by Countable | 4.26.18
What’s the story?
- Dr. Ronny Jackson may have withdrawn himself from nomination for VA Secretary Thursday morning, but the allegations surrounding him have exposed a culture of pill-popping on Capitol Hill that many Americans may be unaware of.
- Jackson is alleged to have distributed Ambien, a sleeping pill, and Provigil, a stimulant, to White House staff on Air Force One “without asking patients questions or tracking the pills” reports Politico.
- Nearly a dozen current and former officials told the outlet, “that casual use of some prescription drugs is an established fact of life at the highest echelons of government.”
- Senate Minority Whip Dick Durbin (D-IL) commented,“It does happen. I’m not one of those. I might have tried that once; it didn’t work, and I’ve never tried it again. But people trying to avoid jet lag and go back to work and have a normal life? Sure!”
- “On overseas, yeah, sure. People take Ambien to help them transition through time zones. It’s pretty common, I’m led to believe,” said Senate Majority Whip John Cornyn (R-TX).
- The use of stimulants is also common in the military and diplomatic corps, reports Politico, “pill-popping in the ranks for performance and to encourage rest between missions has been standard practice for decades.”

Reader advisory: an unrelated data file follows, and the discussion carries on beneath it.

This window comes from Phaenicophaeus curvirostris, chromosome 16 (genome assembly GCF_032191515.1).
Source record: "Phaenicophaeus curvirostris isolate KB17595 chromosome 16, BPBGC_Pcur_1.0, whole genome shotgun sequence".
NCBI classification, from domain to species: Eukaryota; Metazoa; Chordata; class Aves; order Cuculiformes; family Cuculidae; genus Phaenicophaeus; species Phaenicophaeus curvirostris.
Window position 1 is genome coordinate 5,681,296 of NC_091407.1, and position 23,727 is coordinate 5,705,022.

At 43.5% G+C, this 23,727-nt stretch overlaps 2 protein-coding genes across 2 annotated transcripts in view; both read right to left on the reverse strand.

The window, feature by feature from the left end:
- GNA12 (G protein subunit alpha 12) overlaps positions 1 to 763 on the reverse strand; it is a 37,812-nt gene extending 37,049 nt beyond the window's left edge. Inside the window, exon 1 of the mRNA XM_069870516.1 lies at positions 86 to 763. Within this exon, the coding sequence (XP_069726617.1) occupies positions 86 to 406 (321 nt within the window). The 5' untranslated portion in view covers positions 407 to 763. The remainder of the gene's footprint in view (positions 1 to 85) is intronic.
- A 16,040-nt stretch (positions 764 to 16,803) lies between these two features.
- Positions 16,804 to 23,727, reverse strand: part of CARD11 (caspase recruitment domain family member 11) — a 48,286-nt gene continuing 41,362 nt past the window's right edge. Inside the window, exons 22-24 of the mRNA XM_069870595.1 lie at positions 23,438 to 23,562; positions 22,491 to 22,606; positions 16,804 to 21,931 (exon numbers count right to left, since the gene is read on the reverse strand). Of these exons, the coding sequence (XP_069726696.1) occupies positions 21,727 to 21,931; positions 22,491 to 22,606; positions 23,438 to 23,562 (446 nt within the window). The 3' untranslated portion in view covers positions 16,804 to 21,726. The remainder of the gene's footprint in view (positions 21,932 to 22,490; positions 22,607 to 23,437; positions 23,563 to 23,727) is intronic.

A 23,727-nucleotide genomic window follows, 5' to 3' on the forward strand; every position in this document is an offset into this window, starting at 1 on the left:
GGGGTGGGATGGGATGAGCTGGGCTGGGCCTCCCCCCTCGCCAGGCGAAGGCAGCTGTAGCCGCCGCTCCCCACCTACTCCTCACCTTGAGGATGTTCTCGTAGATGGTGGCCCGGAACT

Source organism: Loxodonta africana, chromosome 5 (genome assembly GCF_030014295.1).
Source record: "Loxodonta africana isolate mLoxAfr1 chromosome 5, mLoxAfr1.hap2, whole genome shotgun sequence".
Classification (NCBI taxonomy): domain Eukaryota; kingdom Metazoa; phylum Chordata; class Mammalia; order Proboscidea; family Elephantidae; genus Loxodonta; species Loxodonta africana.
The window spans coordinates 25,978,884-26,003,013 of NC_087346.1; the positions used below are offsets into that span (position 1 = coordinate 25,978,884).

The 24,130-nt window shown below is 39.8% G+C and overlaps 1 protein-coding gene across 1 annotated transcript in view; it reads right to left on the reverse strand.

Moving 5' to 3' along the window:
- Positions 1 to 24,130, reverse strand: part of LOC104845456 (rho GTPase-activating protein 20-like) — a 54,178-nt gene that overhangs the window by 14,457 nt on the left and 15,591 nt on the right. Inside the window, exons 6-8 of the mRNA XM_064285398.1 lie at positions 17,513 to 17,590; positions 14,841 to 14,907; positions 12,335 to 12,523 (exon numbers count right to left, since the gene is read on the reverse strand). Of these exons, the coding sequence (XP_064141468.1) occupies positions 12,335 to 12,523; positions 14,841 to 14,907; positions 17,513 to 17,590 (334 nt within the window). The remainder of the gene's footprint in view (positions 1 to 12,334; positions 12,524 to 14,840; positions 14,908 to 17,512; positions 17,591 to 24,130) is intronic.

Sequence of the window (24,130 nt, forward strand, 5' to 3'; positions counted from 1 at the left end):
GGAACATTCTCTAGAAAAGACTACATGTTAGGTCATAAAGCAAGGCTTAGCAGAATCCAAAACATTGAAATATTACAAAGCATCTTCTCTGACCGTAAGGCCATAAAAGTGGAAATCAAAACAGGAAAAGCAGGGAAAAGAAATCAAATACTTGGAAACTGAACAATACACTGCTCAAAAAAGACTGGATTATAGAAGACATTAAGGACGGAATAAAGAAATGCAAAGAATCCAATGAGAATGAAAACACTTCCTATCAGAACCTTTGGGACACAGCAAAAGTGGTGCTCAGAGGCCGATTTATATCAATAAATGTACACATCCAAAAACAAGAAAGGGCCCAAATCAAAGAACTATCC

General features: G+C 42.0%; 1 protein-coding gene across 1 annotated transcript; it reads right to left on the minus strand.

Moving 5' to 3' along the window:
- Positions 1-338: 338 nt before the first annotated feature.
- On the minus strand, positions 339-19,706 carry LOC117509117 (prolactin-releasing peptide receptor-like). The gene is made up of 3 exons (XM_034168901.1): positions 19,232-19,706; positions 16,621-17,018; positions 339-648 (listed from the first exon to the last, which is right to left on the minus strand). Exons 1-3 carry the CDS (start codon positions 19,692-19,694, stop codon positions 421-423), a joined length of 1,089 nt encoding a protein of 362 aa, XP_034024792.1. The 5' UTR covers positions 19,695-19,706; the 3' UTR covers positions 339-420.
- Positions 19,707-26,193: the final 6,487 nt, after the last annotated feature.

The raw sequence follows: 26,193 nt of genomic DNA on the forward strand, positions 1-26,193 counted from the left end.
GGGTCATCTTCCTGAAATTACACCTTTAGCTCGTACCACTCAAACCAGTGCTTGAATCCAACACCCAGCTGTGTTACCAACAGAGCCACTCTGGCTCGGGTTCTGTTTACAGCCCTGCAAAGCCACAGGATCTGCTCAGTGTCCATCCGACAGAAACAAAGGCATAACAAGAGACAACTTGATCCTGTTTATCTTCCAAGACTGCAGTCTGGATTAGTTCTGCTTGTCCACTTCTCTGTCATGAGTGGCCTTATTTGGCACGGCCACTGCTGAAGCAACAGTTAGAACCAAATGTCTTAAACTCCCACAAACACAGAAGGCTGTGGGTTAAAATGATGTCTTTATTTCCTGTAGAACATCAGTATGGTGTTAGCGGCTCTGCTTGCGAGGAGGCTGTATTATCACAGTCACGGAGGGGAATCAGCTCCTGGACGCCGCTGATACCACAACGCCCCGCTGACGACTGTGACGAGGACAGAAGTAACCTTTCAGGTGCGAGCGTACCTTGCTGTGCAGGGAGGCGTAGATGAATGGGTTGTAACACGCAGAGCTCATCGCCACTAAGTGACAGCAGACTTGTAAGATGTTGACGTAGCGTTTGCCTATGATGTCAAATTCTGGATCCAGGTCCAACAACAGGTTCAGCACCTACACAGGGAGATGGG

- Jonathan Wackrow, a former Secret Service agent, defended Jackson to CNN, saying that for the White House Medical Unit, dispensing Ambien on foreign trips was "part of their medical protocol pursuant to the job requirements."
What do you think?
If the “casual use of prescription drugs” is commonplace in Washington as suggested by lawmakers, is that a problem for you? If lawmakers and government officials require prescription drugs to do their jobs, is that an issue of the person or the job? What, if anything, should we do with this information about our government?
Tell us in the comments what you think, then use the Take Action button to tell your reps!
— Asha Sanaker
(Photo Credit: Marine Corps / Creative Commons)